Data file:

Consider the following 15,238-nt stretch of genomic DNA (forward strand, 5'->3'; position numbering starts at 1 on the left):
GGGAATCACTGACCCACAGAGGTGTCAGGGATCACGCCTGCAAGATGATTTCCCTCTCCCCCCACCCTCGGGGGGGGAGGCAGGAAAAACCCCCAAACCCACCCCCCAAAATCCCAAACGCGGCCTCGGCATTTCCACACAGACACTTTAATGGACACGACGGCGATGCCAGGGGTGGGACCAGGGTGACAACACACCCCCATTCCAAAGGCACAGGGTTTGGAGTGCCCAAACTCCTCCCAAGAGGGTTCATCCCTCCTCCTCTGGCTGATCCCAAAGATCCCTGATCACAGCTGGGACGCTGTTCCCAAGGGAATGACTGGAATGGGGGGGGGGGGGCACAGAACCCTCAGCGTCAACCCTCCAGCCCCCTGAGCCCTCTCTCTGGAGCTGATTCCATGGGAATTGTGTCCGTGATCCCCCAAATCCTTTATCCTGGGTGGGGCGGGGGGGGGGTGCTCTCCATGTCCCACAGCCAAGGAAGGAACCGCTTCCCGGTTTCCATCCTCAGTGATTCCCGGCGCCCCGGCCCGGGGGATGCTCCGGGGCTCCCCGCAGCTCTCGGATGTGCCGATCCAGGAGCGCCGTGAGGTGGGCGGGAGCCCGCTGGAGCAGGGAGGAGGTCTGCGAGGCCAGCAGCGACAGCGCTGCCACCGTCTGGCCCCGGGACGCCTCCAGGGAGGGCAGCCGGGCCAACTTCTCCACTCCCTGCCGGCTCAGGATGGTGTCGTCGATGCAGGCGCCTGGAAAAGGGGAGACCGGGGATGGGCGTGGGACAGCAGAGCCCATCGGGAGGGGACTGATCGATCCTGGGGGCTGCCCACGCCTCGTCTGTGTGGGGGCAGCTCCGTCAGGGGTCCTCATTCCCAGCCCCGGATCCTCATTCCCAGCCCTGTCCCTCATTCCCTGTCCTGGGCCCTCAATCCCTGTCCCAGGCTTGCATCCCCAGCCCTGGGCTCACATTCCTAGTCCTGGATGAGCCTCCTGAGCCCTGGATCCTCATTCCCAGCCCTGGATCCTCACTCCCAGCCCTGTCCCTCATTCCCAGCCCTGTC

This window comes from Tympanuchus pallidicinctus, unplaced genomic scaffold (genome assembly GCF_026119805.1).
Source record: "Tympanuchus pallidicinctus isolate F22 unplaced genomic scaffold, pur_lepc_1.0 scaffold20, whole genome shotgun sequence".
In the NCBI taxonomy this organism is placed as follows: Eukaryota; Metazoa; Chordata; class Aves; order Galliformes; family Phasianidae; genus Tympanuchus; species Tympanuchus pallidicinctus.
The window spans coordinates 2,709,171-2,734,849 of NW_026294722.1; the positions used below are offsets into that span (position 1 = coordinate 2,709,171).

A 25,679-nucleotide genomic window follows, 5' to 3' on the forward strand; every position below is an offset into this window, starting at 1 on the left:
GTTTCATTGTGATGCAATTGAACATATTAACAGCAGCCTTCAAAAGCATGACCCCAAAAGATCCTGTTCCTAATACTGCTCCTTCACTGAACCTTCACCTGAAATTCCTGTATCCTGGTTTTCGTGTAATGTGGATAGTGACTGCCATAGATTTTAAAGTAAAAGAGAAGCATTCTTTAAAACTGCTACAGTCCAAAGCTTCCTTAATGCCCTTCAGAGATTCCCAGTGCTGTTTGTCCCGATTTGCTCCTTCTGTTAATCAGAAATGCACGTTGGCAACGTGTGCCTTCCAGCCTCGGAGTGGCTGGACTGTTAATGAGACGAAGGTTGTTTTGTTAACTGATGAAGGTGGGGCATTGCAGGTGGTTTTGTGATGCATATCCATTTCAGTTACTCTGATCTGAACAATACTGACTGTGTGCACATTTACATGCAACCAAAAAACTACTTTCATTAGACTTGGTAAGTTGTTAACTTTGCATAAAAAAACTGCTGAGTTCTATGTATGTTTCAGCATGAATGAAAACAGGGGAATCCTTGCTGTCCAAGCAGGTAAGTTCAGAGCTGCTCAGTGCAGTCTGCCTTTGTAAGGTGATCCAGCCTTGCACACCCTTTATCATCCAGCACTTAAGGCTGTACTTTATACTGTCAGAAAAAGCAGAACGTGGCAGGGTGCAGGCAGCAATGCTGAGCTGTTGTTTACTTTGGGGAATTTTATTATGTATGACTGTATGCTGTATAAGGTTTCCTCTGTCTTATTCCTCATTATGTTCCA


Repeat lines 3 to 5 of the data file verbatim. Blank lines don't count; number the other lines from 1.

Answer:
This window comes from Tympanuchus pallidicinctus, unplaced genomic scaffold (genome assembly GCF_026119805.1).
Source record: "Tympanuchus pallidicinctus isolate F22 unplaced genomic scaffold, pur_lepc_1.0 scaffold20, whole genome shotgun sequence".
In the NCBI taxonomy this organism is placed as follows: Eukaryota; Metazoa; Chordata; class Aves; order Galliformes; family Phasianidae; genus Tympanuchus; species Tympanuchus pallidicinctus.